UK court upholds Lauri Love’s appeal against extradition to the US

The UK High Court has upheld Lauri Love’s appeal against his extradition to the United States, in Love v United States [2018] EWHC 172 (Admin). Mr Love is accused by the US of conducting a series of cyber-attacks against private companies and US government agencies, including NASA, the Department of Defence, and the Federal Reserve.

In its judgment, the Court accepted both of Love’s key arguments. First, it agreed that the high threshold for barring extradition on the grounds that it would be oppressive were met in Mr Love’s case. It noted he would be at high risk of suicide if extradited, and that putting him on suicide watch was itself “likely to have a seriously adverse effect on his very vulnerable and unstable mental and physical wellbeing”.

Second, the Court also agreed that Mr Love’s case met the threshold for the forum bar, which prevents extradition when it would not be in the interests of justice. It said that the combination of several factors persuaded it that the forum bar applied, namely the prospect that Mr Love would be unfit to plead, the extent to which his well-being was bound up with the presence of his parents, and the fact the prosecutor provided no view on whether the UK was the most appropriate jurisdiction.

In respect of the third factor, the prosecutor is given two opportunities under s. 83 Extradition Act 2003 to express a view and the Court found that the absence of any view weighs in favour of the forum bar applying. However, it emphasised that, where the forum bar does operate to prevent extradition, prosecution in the UK should follow as a natural consequence.

The Court did not consider Articles 3 & 8 ECHR, having upheld Mr Love’s appeal on the aforementioned grounds.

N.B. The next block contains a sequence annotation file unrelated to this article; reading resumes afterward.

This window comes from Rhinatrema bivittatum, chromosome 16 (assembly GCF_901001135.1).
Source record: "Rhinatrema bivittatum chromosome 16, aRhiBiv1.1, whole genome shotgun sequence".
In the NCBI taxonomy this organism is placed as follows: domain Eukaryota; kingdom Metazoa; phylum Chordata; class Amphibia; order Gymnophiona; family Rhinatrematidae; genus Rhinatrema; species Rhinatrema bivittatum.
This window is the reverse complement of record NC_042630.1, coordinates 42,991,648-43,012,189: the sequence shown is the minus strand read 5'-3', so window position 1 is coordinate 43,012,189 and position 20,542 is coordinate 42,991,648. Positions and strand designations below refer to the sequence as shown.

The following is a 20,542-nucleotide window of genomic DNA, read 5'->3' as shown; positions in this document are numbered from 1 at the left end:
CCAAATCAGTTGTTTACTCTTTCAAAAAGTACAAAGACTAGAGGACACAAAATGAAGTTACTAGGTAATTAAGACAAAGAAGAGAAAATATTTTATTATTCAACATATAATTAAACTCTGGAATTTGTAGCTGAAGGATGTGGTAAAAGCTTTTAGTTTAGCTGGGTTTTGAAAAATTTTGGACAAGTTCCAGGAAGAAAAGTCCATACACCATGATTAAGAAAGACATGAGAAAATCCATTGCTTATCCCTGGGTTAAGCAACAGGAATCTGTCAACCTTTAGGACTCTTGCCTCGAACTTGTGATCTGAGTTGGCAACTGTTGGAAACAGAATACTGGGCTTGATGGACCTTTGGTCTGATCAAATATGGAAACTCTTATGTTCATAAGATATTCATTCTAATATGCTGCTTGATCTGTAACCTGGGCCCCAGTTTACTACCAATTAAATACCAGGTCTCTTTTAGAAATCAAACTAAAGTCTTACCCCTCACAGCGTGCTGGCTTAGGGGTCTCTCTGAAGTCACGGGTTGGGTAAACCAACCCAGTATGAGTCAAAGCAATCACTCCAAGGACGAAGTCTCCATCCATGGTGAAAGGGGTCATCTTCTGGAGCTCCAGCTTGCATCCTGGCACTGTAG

Scottish court blocks extradition of man to UAE on Article 3 & 6 concerns

A Scottish court has blocked the extradition of a 64-year old man wanted by the UAE where he has been sentenced in absentia to 12 months imprisonment for allegedly embezzling $345,000. Garnet Black is said to have taken the money from the bank account of M&M Militzer & Münch LLC, an international logistics company based in Dubai, where he worked as managing director. He says the allegations, made by his former son-in-law, are false and intended to pressure his daughter to return to the UAE, after she fled the son-in-law with their child due to his alleged violence and abuse.

In his ruling, Sheriff Tom Walsh QC found that the UAE had not satisfied the statutory pre-requisite to extradition that it demonstrate free legal aid would be guaranteed to Mr Black if extradited. In addition, Sheriff Walsh found that there was a real risk Mr Black’s Article 3 right against inhuman treatment and Article 6 right to a fair trial may be violated, but rejected the argument that his article 5 right to freedom was at risk of violation.

Key to these findings was that, if extradited, Mr Black was likely to be housed in “the squalid, unhygienic, and overcrowded conditions of Bur Dubai Police Station”, without adequate medical provision, and the significant degree of influence his son-in-law was likely to have over local police as a high-ranking Emirati. In addition, there was no guarantee that Mr Black would be in physical condition to defend himself, and would struggle to do so in any event as a non-Arabic speaker without the guarantee of free legal representation.